For the thermal treatment of moulded pulp articles it is preferable for the conveyor 11 to have a substantially flat surface thereby enabling such articles to be dried without any substantial buckling. However, the conveyor 11 may alternatively have a wire mesh articlesupportiug portion 24-.
In the embodiment shown a separate suction chamber 23 is provided beneath each of the pressure chambers v13 but it will be understood that a single suction chamber may extend beneath more than one pressure chamber. If more than one suction chamber is provided each may communicate with a suction fan 26 individual thereto or alternatively any number of suction chambers can communicate with such a fan which may return air withdrawn from the suction chambers into the casing at more than one point.
The embodiment illustrated in FIGS. 1 and 2 is a single pass apparatus in that articles are received at one end and are discharged at the other. It it should be desired that articles should be received and discharged at the same end of the apparatus the suction chamber or chambers 23 can also be open bottomed and the lower pass 35 of the conveyor 11 can lie thereagainst as illustrated in FIG. 3 so that articles after passing through the apparatus along the upper pass 36 of the conveyor can be guided thereon around conveyor turning device 37 and carried back beneath the lower pass 35 on which they are retained by the action of the reduced pressure in the suction chamber 23. Articles can be retained on the conveyor from one pass to the other by extending the suction chamber 23 as at 38 so that a pressure drop exists across the conveyor from where it emerges from the casing at 39, around the turning device 37 and until and beyond where it re-enters the casing at 40. Alternatively a continuous moving felt may be arranged adjacent the conveyor 1'1 from near its point of emergence 39' to near its point of re-en-try 46 to sandwich articles between the felt and the conveyor.
If further treatment is desirable, or to shorten the length of the apparatus for given treatment conditions,
further pressure chamber or chambers 41 and nozzles 42 with associated fan or fans and heaters (not shown) can be provided beneath the pass 35 to direct streams or jets of heated gaseous medium upwardly on to the articles.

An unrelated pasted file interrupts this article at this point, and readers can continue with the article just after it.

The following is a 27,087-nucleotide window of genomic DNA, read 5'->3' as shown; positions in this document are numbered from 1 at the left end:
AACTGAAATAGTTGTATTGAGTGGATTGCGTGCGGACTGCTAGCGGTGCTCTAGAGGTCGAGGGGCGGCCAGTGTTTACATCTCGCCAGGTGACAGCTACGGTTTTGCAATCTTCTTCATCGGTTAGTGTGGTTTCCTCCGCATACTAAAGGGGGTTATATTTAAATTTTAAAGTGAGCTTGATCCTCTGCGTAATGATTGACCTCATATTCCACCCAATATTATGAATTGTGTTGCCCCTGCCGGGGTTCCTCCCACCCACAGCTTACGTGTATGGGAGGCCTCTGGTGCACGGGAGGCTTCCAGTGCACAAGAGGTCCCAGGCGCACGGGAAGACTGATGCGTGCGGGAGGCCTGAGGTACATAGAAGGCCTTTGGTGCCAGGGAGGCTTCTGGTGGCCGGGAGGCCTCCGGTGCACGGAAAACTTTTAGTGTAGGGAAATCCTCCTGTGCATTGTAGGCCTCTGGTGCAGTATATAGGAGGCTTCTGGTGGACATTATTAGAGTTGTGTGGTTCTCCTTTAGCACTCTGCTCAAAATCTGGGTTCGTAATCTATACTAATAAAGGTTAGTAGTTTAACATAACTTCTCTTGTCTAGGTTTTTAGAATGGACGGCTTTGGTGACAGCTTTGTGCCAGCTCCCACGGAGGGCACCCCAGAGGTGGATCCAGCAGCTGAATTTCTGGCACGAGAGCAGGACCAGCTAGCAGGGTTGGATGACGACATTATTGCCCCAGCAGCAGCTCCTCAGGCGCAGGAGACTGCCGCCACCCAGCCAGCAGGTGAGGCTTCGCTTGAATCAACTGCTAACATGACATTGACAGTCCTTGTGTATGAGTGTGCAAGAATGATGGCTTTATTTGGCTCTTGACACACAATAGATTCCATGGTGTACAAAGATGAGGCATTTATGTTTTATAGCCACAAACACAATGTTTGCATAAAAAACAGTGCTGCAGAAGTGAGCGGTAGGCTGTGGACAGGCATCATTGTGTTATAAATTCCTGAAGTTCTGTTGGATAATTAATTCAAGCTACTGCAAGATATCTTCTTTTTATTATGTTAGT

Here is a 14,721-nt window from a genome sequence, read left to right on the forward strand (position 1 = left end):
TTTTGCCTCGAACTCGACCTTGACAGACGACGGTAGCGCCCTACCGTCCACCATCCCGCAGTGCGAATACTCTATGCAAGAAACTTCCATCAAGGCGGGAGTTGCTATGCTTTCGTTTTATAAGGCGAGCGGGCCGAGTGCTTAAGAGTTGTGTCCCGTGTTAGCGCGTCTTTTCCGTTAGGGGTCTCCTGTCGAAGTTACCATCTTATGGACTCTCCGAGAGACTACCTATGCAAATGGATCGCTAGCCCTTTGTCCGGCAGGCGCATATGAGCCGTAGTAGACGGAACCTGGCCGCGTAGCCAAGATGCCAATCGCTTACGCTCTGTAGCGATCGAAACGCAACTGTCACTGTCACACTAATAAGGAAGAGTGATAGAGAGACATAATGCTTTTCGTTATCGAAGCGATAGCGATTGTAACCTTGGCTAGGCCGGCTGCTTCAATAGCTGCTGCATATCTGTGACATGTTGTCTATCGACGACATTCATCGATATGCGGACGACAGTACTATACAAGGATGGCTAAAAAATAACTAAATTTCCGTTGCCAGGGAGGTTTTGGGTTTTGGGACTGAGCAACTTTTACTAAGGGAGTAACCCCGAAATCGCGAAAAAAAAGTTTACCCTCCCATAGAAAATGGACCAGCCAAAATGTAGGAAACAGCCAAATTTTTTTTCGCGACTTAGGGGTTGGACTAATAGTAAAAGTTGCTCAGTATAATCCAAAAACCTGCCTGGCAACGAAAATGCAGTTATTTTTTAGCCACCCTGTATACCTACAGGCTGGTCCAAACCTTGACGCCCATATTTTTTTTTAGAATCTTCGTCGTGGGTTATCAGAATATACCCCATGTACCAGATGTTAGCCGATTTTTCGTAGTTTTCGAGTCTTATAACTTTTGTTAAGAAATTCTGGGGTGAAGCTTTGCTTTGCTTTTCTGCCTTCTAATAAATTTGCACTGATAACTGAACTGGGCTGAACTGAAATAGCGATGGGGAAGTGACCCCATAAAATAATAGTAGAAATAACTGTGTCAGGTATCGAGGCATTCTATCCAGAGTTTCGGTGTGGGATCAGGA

By means of the apparatus of the present invention and by applying suction to the underneath of the article re ceiving portion of the conveyor, light weight articles which would be prone to being upset or displaced when high velocity streams of heated air impinged upon them, can be conveyed through the apparatus and dried therein without becoming substantially displaced relatively to the conveyor. This is of advantage when such an apparatus is used in combination with moulding apparatus for producing moulded pulp articles at one end and a receiving or packing appliance at the other end, as a substantial degree of registration between the articles and the conveyor can be maintained through the apparatus, thereby facilitating the design and operation of the receiving or packing equipment. Moreover, by using a conveyor with a substantially flat article-receiving surface such articles can be dried without any marked buckling and a measure of flatness can be imparted to their undersides during drying.
1. In a method of thermally treating light-weight moulded pulp articles; the steps of traversing the articles on a perforate conveyor, withdrawing gaseous medium from a suction zone at the side of said conveyor remote from said articles to establish a pressure drop across said conveyor, directing a plurality of streams of gaseous medium towards articles on the conveyor so as to impinge the articles at high velocity when opposite said suction zone, withdrawing at the article side of said conveyor gaseous medium so directed and circulating said withdrawn gaseous medium along an endless path of which a portion is occupied by said high velocity streams, imparting heat to said gaseous medium before directing it toward said articles, adding gaseous medium withdrawn from said suction zone to gaseous medium in said endless path, and adjusting the rate of withdrawal of said gaseous medium from said suction zone to be sufficient to restrain said articles from displacement on said conveyor by said high velocity streams.
2. The method set forth in claim 1 wherein said gaseous medium withdrawn from said suction zone is mixed with gaseous medium in said endless path at a point before heat is imparted thereto.
References Cited in the file of this patent UNITED STATES PATENTS 1,725,138 Herz Aug. 20, 1929 1,980,558 'Iandel Nov. 13, 1934 2,139,445 Dinwiddie Dec. 6, 1938 2,152,167 Ahlmann Mar. 28, 1939 2,235,559 Mayer Mar. 18, 1941 2,378,703 Hanson June 19, 1945 2,409,298 Merrill Oct. 15, 1946 2,558,338 Clements June 26, 1951 2,669,788 Drum et a1. Feb. 23, 1954 2,807,892 Gerrish Oct. 1, 1957 2,907,118 M-aescher Oct. 6, 1959 2,907,120 Black Oct. 6, 1959 2,981,528 Culp Apr. 25, 1961 FOREIGN PATENTS 750,824 Great Britain June 20, 1956